The clean-sheet design also introduces a new airframe that is “aerodynamically optimized” for efficient flight, the company says. It claims the M80 will cruise at 400 knots true airspeed (ktas)—in the realm of low-end regional jets and high-end turboprops—to enable cost-efficient block times on longer regional routes. The design’s 800 nm operational range would place it at the lower end of both aircraft types, but it is proposed to meet the required IFR reserves and 3 percent contingency fuel.

However, the secret sauce is in the engines and propulsion system.

The Power System

Maeve is working with an unnamed engine OEM to develop the M80’s engine—Nuesseler said the company would announce which in the coming months. But he told FLYING it’s one of the three largest in the world, and one he’s worked with since 2018 while at Airbus and Deutsche Aircraft.

The M80’s two hybrid-electric engines introduce a unique “thermal process,” which Nuesseler said has been in development by Maeve’s OEM partner for a decade. Unlike other engines, they do not lose performance with altitude, which opens the door for electrification, he said.

The aircraft’s newly integrated hybrid propulsion system uses energy stored in 10 electric battery packs to power the engines. These are complemented by a fuel of the operator’s choosing: They can run on SAF, including the common HEFA variety, but Nuesseler described the M80 as “power-to-liquid (PtL) comparable.”

PtL is another type of SAF that is still in development, expected to be widely available by 2030. Nuesseler characterized Maeve’s PtL variant as a “hydrogen-based e-fuel” and said the company will target, test, and certify its engines to run on it.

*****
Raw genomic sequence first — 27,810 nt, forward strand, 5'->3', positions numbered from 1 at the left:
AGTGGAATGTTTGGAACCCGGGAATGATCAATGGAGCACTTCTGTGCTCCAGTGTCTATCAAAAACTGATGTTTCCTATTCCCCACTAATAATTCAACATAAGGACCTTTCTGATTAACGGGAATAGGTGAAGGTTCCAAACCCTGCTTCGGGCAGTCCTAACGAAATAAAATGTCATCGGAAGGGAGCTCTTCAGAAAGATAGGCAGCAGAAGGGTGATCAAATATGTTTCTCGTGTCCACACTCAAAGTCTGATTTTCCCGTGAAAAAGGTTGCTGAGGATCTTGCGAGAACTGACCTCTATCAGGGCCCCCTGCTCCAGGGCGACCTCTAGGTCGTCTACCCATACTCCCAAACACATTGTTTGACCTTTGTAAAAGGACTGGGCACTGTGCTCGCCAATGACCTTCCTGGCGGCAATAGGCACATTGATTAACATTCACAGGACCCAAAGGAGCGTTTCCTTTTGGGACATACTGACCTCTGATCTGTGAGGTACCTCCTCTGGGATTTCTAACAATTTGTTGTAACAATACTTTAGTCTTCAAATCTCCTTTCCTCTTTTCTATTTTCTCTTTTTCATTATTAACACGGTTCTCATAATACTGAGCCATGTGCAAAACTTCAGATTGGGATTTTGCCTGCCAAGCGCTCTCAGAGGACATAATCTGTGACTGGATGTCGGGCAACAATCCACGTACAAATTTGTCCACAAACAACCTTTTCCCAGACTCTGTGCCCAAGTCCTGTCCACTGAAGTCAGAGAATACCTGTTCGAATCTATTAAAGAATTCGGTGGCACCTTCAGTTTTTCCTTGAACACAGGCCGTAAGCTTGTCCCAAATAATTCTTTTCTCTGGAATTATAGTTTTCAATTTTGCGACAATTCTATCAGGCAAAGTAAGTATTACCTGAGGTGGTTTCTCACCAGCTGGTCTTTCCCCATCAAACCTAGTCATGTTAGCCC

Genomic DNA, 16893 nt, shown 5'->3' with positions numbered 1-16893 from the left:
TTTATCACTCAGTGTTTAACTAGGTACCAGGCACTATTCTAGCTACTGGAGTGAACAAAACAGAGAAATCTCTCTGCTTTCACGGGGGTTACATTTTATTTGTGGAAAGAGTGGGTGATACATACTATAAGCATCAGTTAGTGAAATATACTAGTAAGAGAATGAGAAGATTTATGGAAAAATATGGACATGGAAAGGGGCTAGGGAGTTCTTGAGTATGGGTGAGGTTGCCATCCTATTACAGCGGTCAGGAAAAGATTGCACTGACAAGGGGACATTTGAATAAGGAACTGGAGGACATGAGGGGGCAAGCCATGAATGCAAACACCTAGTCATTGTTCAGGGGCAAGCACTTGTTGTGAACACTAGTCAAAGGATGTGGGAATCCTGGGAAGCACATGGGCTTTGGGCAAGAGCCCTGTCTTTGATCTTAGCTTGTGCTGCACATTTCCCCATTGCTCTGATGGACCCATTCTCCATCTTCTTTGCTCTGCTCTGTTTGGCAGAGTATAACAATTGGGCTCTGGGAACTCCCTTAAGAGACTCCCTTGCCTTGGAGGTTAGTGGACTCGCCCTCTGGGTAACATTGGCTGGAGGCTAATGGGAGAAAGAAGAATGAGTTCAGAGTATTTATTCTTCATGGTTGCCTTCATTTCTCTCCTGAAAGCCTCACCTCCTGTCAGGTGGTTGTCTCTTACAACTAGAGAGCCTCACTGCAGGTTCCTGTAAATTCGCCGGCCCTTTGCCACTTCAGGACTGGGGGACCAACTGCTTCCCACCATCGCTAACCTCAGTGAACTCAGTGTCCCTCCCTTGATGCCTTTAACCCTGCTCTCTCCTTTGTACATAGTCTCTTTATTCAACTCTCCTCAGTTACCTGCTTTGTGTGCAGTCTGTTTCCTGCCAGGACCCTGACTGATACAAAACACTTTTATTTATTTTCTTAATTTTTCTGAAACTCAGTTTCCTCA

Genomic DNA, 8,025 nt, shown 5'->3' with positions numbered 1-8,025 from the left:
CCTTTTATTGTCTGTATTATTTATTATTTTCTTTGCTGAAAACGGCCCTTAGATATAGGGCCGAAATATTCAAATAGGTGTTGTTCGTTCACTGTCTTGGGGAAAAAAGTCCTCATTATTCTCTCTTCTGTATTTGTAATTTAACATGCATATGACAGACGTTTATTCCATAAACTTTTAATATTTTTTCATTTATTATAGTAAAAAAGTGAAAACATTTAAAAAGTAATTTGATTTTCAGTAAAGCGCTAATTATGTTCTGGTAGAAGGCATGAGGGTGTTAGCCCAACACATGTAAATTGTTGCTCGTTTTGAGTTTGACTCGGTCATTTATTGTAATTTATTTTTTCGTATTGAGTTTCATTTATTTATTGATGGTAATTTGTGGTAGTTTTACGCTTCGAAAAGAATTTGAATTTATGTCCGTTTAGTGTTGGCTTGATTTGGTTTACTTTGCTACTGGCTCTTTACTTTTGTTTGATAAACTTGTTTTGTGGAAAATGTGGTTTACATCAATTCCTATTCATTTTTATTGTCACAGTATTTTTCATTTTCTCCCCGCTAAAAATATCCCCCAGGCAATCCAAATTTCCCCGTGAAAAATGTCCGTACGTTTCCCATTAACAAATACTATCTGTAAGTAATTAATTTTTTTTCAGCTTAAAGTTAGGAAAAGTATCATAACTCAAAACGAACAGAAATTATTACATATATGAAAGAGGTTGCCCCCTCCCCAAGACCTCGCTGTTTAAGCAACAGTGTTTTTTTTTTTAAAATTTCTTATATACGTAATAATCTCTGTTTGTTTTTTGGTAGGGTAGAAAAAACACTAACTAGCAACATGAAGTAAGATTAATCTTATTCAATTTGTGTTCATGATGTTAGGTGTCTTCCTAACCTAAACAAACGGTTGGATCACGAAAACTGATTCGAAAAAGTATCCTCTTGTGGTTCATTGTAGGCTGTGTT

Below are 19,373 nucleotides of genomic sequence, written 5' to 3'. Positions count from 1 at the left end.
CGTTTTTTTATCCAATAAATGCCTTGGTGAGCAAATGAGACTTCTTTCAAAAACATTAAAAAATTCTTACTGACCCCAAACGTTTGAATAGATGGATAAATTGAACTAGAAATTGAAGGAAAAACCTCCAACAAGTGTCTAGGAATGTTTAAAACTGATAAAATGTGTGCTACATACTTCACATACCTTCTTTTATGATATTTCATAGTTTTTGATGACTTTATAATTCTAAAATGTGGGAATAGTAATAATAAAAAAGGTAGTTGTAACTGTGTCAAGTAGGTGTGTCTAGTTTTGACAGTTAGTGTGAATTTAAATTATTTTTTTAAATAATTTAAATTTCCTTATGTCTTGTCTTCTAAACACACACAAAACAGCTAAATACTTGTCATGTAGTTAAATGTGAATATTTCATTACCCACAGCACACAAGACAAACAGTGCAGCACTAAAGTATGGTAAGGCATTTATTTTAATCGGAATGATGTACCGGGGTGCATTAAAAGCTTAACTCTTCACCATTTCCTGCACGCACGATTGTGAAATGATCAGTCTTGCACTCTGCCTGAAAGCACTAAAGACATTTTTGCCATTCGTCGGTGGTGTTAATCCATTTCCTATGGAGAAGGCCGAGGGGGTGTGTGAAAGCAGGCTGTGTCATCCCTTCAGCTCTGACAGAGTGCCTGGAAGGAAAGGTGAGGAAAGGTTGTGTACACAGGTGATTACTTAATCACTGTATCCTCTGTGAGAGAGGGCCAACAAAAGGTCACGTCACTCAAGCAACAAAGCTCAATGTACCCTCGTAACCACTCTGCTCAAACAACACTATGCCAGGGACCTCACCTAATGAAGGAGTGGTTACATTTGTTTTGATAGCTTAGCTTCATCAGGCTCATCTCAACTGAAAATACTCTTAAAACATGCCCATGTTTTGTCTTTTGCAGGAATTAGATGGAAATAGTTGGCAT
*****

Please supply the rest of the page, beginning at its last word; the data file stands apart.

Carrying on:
Regardless of what fuel is used, the M80 promises to reduce emissions by more than 40 percent—half of that comes from the aerodynamics of the airframe, and the rest comes from the new engine tech and hybridization. However, using PtL is the only method that will allow operators to decarbonize completely, Nuesseler said.

“If you put this engine on a normal existing airframe, it will not work,” he said. “You need to optimize the airframe and the engine together, and this is a game changing element for a new product for the next decade.”

A big selling point for the M80 is its ability to fit seamlessly into existing aviation infrastructure. That’s because the aircraft only uses electric power during takeoff and climb—during descent, the engines are actually used to charge the batteries.

“This is the technology of the thermal concept we have,” Nuesseler told FLYING. “The thermal engine is an altitude optimized engine, which means the engine has quite a significant downsizing versus a normal engine, and hybridization is closing the gap on takeoff performance and climb performance.”

During cruise, only the optimized thermal system is running, which reduces fuel consumption by 40 percent, Nuesseler said. That frees up the engines to charge the batteries—which means airports don’t need to install electric chargers on the ground.

“That 20 minutes descent, with a little bit of extended power in cruise, is sufficient to recharge the battery,” said Nuesseler.

The Maeve CTO added that the M80 could also charge at the gate using normal electric ground support, and that the company is in discussions with a few airlines about which solution they’d prefer. A final decision will be made closer to 2030, but both options would enable two-day turnaround times.

The Vision

According to Maeve, the M80’s combination of turboprop efficiency, new airframe, and high performance propulsion at altitude reduces fuel burn during cruise by more than 40 percent compared to regional jets. Specific fuel consumption is estimated at 2 liters per passenger per 54 nm in cruise. Electric-boosted takeoff and climb, meanwhile, is predicted to reduce the aircraft’s NOX and noise emissions near ground level.